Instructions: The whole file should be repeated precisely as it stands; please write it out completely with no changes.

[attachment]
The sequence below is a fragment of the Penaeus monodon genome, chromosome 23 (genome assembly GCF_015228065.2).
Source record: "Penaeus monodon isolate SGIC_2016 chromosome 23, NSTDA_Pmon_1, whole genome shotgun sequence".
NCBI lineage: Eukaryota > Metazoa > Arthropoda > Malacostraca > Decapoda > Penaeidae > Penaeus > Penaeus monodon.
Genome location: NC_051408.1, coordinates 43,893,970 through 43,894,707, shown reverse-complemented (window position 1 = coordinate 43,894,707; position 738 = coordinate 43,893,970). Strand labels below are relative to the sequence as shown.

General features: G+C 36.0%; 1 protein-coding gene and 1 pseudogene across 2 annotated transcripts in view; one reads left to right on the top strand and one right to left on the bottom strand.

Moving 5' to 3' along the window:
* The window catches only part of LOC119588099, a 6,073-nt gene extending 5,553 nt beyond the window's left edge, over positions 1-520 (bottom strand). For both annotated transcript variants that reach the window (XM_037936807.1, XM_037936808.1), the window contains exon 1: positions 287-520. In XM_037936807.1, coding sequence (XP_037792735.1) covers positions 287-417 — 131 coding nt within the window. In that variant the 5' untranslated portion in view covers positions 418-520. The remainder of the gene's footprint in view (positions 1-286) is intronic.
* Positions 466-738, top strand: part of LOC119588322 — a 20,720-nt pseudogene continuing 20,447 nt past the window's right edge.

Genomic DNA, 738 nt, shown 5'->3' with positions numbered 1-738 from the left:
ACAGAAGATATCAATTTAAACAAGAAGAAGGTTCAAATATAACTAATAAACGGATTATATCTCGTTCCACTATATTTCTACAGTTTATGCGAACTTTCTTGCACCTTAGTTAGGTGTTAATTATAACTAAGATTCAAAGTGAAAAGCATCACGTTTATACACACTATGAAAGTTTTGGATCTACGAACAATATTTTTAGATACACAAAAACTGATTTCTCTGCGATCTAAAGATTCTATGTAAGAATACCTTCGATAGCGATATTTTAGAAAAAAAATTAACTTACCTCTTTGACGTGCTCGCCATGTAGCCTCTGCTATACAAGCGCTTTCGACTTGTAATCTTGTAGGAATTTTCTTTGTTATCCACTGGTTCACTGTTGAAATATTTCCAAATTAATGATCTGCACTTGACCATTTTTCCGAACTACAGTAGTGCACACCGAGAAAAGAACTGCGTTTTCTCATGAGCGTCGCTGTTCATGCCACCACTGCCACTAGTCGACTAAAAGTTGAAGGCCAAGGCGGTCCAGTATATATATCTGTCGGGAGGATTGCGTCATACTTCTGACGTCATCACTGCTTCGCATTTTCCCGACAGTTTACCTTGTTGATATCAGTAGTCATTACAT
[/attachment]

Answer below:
The sequence below is a fragment of the Penaeus monodon genome, chromosome 23 (genome assembly GCF_015228065.2).
Source record: "Penaeus monodon isolate SGIC_2016 chromosome 23, NSTDA_Pmon_1, whole genome shotgun sequence".
NCBI lineage: Eukaryota > Metazoa > Arthropoda > Malacostraca > Decapoda > Penaeidae > Penaeus > Penaeus monodon.
Genome location: NC_051408.1, coordinates 43,893,970 through 43,894,707, shown reverse-complemented (window position 1 = coordinate 43,894,707; position 738 = coordinate 43,893,970). Strand labels below are relative to the sequence as shown.

General features: G+C 36.0%; 1 protein-coding gene and 1 pseudogene across 2 annotated transcripts in view; one reads left to right on the top strand and one right to left on the bottom strand.

Moving 5' to 3' along the window:
* The window catches only part of LOC119588099, a 6,073-nt gene extending 5,553 nt beyond the window's left edge, over positions 1-520 (bottom strand). For both annotated transcript variants that reach the window (XM_037936807.1, XM_037936808.1), the window contains exon 1: positions 287-520. In XM_037936807.1, coding sequence (XP_037792735.1) covers positions 287-417 — 131 coding nt within the window. In that variant the 5' untranslated portion in view covers positions 418-520. The remainder of the gene's footprint in view (positions 1-286) is intronic.
* Positions 466-738, top strand: part of LOC119588322 — a 20,720-nt pseudogene continuing 20,447 nt past the window's right edge.

Genomic DNA, 738 nt, shown 5'->3' with positions numbered 1-738 from the left:
ACAGAAGATATCAATTTAAACAAGAAGAAGGTTCAAATATAACTAATAAACGGATTATATCTCGTTCCACTATATTTCTACAGTTTATGCGAACTTTCTTGCACCTTAGTTAGGTGTTAATTATAACTAAGATTCAAAGTGAAAAGCATCACGTTTATACACACTATGAAAGTTTTGGATCTACGAACAATATTTTTAGATACACAAAAACTGATTTCTCTGCGATCTAAAGATTCTATGTAAGAATACCTTCGATAGCGATATTTTAGAAAAAAAATTAACTTACCTCTTTGACGTGCTCGCCATGTAGCCTCTGCTATACAAGCGCTTTCGACTTGTAATCTTGTAGGAATTTTCTTTGTTATCCACTGGTTCACTGTTGAAATATTTCCAAATTAATGATCTGCACTTGACCATTTTTCCGAACTACAGTAGTGCACACCGAGAAAAGAACTGCGTTTTCTCATGAGCGTCGCTGTTCATGCCACCACTGCCACTAGTCGACTAAAAGTTGAAGGCCAAGGCGGTCCAGTATATATATCTGTCGGGAGGATTGCGTCATACTTCTGACGTCATCACTGCTTCGCATTTTCCCGACAGTTTACCTTGTTGATATCAGTAGTCATTACAT